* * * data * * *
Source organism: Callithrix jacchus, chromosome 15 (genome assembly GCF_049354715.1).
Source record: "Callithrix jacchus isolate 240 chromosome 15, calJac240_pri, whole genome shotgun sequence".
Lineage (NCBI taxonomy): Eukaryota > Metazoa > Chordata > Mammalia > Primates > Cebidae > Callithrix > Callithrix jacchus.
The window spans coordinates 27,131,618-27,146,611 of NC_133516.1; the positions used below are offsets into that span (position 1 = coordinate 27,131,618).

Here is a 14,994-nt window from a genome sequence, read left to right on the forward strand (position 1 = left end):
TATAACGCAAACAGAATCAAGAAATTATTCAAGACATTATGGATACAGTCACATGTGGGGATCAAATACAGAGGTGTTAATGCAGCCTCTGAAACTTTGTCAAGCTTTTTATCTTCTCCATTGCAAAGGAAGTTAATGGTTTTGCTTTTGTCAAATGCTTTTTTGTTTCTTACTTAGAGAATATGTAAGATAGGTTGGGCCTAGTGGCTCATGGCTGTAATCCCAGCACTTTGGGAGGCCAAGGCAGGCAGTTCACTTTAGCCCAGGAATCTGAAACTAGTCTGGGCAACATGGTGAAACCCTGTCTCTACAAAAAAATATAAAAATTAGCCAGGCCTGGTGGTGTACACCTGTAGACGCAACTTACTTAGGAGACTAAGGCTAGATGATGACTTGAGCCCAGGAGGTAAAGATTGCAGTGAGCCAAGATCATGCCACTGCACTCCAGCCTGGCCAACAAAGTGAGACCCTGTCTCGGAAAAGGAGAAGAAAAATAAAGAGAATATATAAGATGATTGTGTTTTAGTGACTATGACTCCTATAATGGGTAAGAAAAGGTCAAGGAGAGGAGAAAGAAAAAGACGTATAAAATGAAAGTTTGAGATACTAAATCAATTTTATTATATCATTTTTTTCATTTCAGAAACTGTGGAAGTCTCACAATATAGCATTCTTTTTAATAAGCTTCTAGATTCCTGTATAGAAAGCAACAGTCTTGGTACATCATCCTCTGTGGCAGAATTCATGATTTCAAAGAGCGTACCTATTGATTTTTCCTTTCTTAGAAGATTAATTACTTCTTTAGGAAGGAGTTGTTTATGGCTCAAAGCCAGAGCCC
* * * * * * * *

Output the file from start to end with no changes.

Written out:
Source organism: Callithrix jacchus, chromosome 15 (genome assembly GCF_049354715.1).
Source record: "Callithrix jacchus isolate 240 chromosome 15, calJac240_pri, whole genome shotgun sequence".
Lineage (NCBI taxonomy): Eukaryota > Metazoa > Chordata > Mammalia > Primates > Cebidae > Callithrix > Callithrix jacchus.
The window spans coordinates 27,131,618-27,146,611 of NC_133516.1; the positions used below are offsets into that span (position 1 = coordinate 27,131,618).

Here is a 14,994-nt window from a genome sequence, read left to right on the forward strand (position 1 = left end):
TATAACGCAAACAGAATCAAGAAATTATTCAAGACATTATGGATACAGTCACATGTGGGGATCAAATACAGAGGTGTTAATGCAGCCTCTGAAACTTTGTCAAGCTTTTTATCTTCTCCATTGCAAAGGAAGTTAATGGTTTTGCTTTTGTCAAATGCTTTTTTGTTTCTTACTTAGAGAATATGTAAGATAGGTTGGGCCTAGTGGCTCATGGCTGTAATCCCAGCACTTTGGGAGGCCAAGGCAGGCAGTTCACTTTAGCCCAGGAATCTGAAACTAGTCTGGGCAACATGGTGAAACCCTGTCTCTACAAAAAAATATAAAAATTAGCCAGGCCTGGTGGTGTACACCTGTAGACGCAACTTACTTAGGAGACTAAGGCTAGATGATGACTTGAGCCCAGGAGGTAAAGATTGCAGTGAGCCAAGATCATGCCACTGCACTCCAGCCTGGCCAACAAAGTGAGACCCTGTCTCGGAAAAGGAGAAGAAAAATAAAGAGAATATATAAGATGATTGTGTTTTAGTGACTATGACTCCTATAATGGGTAAGAAAAGGTCAAGGAGAGGAGAAAGAAAAAGACGTATAAAATGAAAGTTTGAGATACTAAATCAATTTTATTATATCATTTTTTTCATTTCAGAAACTGTGGAAGTCTCACAATATAGCATTCTTTTTAATAAGCTTCTAGATTCCTGTATAGAAAGCAACAGTCTTGGTACATCATCCTCTGTGGCAGAATTCATGATTTCAAAGAGCGTACCTATTGATTTTTCCTTTCTTAGAAGATTAATTACTTCTTTAGGAAGGAGTTGTTTATGGCTCAAAGCCAGAGCCC